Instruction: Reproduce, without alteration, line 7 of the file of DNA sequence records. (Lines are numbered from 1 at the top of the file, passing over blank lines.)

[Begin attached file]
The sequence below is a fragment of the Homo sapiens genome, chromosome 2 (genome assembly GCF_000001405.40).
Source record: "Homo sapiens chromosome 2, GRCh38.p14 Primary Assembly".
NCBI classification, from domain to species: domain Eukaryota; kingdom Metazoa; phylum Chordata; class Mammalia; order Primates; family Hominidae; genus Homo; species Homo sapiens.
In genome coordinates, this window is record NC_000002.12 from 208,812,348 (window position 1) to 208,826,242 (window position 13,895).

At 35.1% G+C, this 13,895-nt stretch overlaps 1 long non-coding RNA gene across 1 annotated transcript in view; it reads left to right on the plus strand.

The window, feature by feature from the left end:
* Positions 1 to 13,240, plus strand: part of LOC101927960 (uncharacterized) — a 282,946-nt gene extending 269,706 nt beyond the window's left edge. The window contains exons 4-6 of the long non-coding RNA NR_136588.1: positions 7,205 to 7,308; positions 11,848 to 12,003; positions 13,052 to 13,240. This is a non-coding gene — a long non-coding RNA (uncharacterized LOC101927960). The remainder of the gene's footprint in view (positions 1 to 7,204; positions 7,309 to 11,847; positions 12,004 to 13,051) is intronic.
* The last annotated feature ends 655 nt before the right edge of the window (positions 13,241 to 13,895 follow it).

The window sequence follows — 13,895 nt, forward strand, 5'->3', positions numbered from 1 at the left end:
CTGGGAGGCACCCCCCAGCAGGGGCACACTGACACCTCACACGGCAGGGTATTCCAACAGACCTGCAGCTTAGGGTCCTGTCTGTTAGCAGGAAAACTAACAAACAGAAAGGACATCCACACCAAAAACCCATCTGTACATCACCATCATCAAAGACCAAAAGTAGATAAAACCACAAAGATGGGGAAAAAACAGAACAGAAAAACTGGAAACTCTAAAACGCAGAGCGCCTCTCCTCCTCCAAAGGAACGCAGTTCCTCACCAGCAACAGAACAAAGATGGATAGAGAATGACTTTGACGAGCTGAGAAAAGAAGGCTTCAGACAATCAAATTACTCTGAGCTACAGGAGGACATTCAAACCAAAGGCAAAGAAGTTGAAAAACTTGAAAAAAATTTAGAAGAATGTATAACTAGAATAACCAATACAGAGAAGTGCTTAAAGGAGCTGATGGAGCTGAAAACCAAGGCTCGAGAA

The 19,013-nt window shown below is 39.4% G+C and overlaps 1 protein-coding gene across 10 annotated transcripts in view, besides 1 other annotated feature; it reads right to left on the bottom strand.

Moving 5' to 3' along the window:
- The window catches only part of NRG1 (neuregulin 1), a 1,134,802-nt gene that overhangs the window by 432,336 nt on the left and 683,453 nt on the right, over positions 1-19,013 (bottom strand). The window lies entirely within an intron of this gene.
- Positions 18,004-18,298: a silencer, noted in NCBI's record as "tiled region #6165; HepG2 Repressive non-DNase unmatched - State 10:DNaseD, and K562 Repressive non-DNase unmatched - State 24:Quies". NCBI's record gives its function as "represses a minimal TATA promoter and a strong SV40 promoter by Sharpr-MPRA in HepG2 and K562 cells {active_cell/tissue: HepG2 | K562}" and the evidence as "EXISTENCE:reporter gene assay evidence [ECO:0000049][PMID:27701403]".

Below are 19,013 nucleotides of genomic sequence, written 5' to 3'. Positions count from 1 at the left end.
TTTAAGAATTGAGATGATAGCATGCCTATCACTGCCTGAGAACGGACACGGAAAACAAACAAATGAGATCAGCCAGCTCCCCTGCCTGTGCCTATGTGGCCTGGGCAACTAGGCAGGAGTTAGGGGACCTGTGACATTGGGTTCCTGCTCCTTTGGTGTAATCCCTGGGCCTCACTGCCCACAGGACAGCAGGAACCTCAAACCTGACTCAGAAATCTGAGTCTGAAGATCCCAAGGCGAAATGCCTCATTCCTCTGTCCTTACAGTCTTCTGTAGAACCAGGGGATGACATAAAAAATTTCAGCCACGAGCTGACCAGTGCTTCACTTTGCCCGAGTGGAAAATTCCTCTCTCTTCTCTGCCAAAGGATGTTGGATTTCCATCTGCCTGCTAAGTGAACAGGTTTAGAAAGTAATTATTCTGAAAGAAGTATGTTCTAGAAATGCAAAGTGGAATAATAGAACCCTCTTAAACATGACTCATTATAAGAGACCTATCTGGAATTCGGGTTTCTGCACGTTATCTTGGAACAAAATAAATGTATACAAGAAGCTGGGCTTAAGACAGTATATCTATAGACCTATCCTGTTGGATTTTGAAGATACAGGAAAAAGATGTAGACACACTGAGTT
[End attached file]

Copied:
* Positions 1 to 13,240, plus strand: part of LOC101927960 (uncharacterized) — a 282,946-nt gene extending 269,706 nt beyond the window's left edge. The window contains exons 4-6 of the long non-coding RNA NR_136588.1: positions 7,205 to 7,308; positions 11,848 to 12,003; positions 13,052 to 13,240. This is a non-coding gene — a long non-coding RNA (uncharacterized LOC101927960). The remainder of the gene's footprint in view (positions 1 to 7,204; positions 7,309 to 11,847; positions 12,004 to 13,051) is intronic.